This type of professionalization — not just discipline-specific training — needs to be woven into the fabric of graduate education. No academic job is limited to what you can learn in graduate seminars. We need to equip graduate students for conversations that will shape the future of higher education, and to create institutional and national platforms that provide those students with real chances to join those conversations. All of us — mentors, department chairs, deans, graduate students — need to be involved in this necessary task.
A large part of professionalization consists simply of exposure to how universities work. Graduate students need to study the idea of what a university is and what it does. In addition to their coursework, they need to understand the theories that underpin what might otherwise seem like pointless bureaucratic tasks.
Programs on higher-education leadership are hardly scarce. But few offer graduate students the opportunity to influence strategic planning and programming. We are convinced that more programs like Fordham’s would help both graduate students and the universities that train them.
That’s because we as graduate students are uniquely positioned to contribute to difficult conversations. We are the long-term temporary citizens of universities. We aren’t yet weary of well-worn institutional problems, so we’re more likely to take on issues that others deem insoluble.
Ignoring the graduate-student perspective represents a lost opportunity for institutions. That perspective is unique for its variability: It shifts between student and teacher, mentor and mentee, research assistant and project leader. There’s really no other perspective quite like it, and it is strategic myopia to ignore it.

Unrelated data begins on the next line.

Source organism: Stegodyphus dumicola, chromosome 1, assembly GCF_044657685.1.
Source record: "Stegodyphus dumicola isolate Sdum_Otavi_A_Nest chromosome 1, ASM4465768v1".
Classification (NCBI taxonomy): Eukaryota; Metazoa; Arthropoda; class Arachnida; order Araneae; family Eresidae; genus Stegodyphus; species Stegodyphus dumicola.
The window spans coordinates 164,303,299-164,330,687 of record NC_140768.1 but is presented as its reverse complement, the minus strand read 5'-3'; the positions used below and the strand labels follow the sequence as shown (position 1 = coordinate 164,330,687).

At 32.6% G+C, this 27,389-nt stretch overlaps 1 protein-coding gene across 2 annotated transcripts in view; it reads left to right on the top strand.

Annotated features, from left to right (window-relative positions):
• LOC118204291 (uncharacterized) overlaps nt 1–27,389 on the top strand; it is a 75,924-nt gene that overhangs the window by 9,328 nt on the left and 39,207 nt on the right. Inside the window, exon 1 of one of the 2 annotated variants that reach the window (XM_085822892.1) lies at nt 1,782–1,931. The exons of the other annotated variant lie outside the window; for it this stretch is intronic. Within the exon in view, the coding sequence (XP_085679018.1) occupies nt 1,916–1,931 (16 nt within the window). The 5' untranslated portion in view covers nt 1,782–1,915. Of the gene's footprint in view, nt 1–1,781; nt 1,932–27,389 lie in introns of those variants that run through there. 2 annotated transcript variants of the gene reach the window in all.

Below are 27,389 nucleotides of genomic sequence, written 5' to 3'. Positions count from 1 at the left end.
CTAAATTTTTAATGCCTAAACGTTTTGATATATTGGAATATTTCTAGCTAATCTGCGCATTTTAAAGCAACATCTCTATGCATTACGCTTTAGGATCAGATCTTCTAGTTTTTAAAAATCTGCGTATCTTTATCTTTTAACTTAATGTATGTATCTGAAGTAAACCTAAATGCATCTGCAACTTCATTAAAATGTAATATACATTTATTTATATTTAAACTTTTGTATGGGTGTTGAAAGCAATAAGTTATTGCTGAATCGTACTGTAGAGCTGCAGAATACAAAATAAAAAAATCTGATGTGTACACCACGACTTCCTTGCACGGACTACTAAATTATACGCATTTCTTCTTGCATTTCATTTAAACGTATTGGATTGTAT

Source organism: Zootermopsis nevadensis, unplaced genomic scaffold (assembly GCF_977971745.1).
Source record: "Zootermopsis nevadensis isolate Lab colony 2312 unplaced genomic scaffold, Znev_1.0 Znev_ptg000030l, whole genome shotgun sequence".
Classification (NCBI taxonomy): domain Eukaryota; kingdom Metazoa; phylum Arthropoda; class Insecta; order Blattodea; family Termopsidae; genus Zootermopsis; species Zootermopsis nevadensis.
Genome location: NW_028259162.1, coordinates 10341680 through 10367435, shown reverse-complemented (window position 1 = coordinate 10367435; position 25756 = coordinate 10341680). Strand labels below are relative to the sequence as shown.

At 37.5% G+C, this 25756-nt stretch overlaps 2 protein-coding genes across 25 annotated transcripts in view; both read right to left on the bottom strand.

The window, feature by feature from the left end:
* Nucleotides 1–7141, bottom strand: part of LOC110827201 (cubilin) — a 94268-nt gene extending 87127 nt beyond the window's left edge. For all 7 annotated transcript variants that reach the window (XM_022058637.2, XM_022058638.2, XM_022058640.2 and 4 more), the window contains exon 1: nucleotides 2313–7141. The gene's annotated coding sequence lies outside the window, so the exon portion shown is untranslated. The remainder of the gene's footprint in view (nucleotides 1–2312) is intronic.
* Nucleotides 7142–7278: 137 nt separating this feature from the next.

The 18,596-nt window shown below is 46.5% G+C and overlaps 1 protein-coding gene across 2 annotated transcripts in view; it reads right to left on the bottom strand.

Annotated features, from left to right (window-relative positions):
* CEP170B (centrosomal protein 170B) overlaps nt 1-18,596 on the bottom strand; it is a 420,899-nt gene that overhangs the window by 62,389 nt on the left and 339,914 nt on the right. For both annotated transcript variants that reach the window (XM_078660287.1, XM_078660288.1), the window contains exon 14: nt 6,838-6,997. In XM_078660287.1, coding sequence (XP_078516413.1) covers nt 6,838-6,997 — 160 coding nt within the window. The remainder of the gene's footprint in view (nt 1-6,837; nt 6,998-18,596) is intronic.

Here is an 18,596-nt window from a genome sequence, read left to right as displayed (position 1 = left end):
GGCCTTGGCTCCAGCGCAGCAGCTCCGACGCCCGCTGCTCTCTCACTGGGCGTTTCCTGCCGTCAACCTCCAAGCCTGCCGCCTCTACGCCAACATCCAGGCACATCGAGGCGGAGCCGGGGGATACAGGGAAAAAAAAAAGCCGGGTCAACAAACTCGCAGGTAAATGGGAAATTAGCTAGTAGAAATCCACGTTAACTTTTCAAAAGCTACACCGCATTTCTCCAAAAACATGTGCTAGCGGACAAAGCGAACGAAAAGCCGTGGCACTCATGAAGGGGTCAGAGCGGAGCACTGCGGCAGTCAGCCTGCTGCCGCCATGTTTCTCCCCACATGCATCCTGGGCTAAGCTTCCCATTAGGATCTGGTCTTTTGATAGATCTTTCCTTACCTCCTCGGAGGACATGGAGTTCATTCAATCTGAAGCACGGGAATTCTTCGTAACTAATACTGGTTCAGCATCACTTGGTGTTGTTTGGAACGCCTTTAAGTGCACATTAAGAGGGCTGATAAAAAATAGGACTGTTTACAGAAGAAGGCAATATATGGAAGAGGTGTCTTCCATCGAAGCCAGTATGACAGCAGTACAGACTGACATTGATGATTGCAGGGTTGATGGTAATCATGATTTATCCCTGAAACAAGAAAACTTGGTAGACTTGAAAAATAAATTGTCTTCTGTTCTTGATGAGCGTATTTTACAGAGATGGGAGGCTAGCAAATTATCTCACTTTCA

"Ignore" may be a bit strong. It’s not as though graduate students are being willfully ignored. The problem is structural. While we can find a voice through graduate-student associations, they don’t often have the institutional cachet to allow us to participate in strategic planning and program formation.
And so the ways in which universities listen to graduate students need to be fundamentally rethought. As it stands, inherited structures leave top administrators with few or no platforms with which to engage graduate-student voices.
Graduate students, instead of merely being heard, should be doing real work shaping our own universities. Instead of hiring outside companies to aid with admissions and recruitment, bring in graduate students to lead focus groups. Instead of leaving assessment efforts solely to faculty members and institutional researchers, invite us into the process. The list can (and should) go on. We should have input into the processes, committees, and discussions that affect the future of our programs and schools.
After all, graduate students have the most skin in the game. Perhaps more than any other group, we’re the ones who will feel the effects of any decisions made about the future of higher education.
Moreover, it is today’s graduate students who will be tomorrow’s faculty members, administrators, provosts, presidents, and policy makers. Most of us encounter strategic planning, curriculum development, and the like only after we land a job at another institution. Denying graduate students access to institutional governance denies us not only a say in our future but also the training we need to succeed in our careers.
In a recent article in The Washington Post, John Griffith says universities are held back not by administrative bloat or tenure, but by a failure to update governance structures. Models that worked yesterday may not work today because, as he notes, they suffer from a "lack of responsiveness."
Graduate students, like hospital patients, are often the closest to the ground. Just as patients may first notice the rush in the radiology department, it is often a university’s graduate students who are attuned to what’s going on at their campus. Let’s incorporate these voices into the conversation, even at the highest levels of university administration.